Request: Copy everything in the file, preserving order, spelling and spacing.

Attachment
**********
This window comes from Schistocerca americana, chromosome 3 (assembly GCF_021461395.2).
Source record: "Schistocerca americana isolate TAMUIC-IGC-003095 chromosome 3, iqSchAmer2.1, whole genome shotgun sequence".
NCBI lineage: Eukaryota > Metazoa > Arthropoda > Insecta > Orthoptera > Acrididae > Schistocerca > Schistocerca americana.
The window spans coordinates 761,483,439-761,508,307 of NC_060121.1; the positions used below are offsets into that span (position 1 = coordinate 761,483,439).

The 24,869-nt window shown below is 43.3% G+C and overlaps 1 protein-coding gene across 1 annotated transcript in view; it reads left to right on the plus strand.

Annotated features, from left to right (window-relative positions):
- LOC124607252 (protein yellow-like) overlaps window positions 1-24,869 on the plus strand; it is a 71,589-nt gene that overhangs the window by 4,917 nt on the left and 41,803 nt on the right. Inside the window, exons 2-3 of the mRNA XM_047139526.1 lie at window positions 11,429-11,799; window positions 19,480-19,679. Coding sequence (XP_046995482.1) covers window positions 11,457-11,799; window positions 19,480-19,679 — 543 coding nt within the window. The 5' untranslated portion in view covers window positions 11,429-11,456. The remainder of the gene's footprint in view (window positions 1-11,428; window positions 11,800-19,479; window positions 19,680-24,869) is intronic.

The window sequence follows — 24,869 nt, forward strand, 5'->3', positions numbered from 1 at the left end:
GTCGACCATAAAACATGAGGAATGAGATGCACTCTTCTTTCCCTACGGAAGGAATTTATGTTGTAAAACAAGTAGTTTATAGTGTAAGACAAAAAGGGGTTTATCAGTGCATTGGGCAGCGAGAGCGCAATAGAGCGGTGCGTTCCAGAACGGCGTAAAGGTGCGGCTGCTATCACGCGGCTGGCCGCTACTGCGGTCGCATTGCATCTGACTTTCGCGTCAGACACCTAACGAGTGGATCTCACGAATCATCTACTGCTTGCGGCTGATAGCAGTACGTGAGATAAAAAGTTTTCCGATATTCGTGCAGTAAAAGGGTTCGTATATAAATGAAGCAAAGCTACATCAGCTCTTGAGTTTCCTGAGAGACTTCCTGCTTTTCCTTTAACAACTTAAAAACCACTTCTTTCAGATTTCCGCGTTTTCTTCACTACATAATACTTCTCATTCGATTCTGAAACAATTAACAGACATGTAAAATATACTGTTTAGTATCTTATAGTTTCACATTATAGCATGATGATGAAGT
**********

This window comes from Schistocerca americana, chromosome 3 (assembly GCF_021461395.2).
Source record: "Schistocerca americana isolate TAMUIC-IGC-003095 chromosome 3, iqSchAmer2.1, whole genome shotgun sequence".
NCBI lineage: Eukaryota > Metazoa > Arthropoda > Insecta > Orthoptera > Acrididae > Schistocerca > Schistocerca americana.
The window spans coordinates 761,483,439-761,508,307 of NC_060121.1; the positions used below are offsets into that span (position 1 = coordinate 761,483,439).

The 24,869-nt window shown below is 43.3% G+C and overlaps 1 protein-coding gene across 1 annotated transcript in view; it reads left to right on the plus strand.

Annotated features, from left to right (window-relative positions):
- LOC124607252 (protein yellow-like) overlaps window positions 1-24,869 on the plus strand; it is a 71,589-nt gene that overhangs the window by 4,917 nt on the left and 41,803 nt on the right. Inside the window, exons 2-3 of the mRNA XM_047139526.1 lie at window positions 11,429-11,799; window positions 19,480-19,679. Coding sequence (XP_046995482.1) covers window positions 11,457-11,799; window positions 19,480-19,679 — 543 coding nt within the window. The 5' untranslated portion in view covers window positions 11,429-11,456. The remainder of the gene's footprint in view (window positions 1-11,428; window positions 11,800-19,479; window positions 19,680-24,869) is intronic.

The window sequence follows — 24,869 nt, forward strand, 5'->3', positions numbered from 1 at the left end:
GTCGACCATAAAACATGAGGAATGAGATGCACTCTTCTTTCCCTACGGAAGGAATTTATGTTGTAAAACAAGTAGTTTATAGTGTAAGACAAAAAGGGGTTTATCAGTGCATTGGGCAGCGAGAGCGCAATAGAGCGGTGCGTTCCAGAACGGCGTAAAGGTGCGGCTGCTATCACGCGGCTGGCCGCTACTGCGGTCGCATTGCATCTGACTTTCGCGTCAGACACCTAACGAGTGGATCTCACGAATCATCTACTGCTTGCGGCTGATAGCAGTACGTGAGATAAAAAGTTTTCCGATATTCGTGCAGTAAAAGGGTTCGTATATAAATGAAGCAAAGCTACATCAGCTCTTGAGTTTCCTGAGAGACTTCCTGCTTTTCCTTTAACAACTTAAAAACCACTTCTTTCAGATTTCCGCGTTTTCTTCACTACATAATACTTCTCATTCGATTCTGAAACAATTAACAGACATGTAAAATATACTGTTTAGTATCTTATAGTTTCACATTATAGCATGATGATGAAGT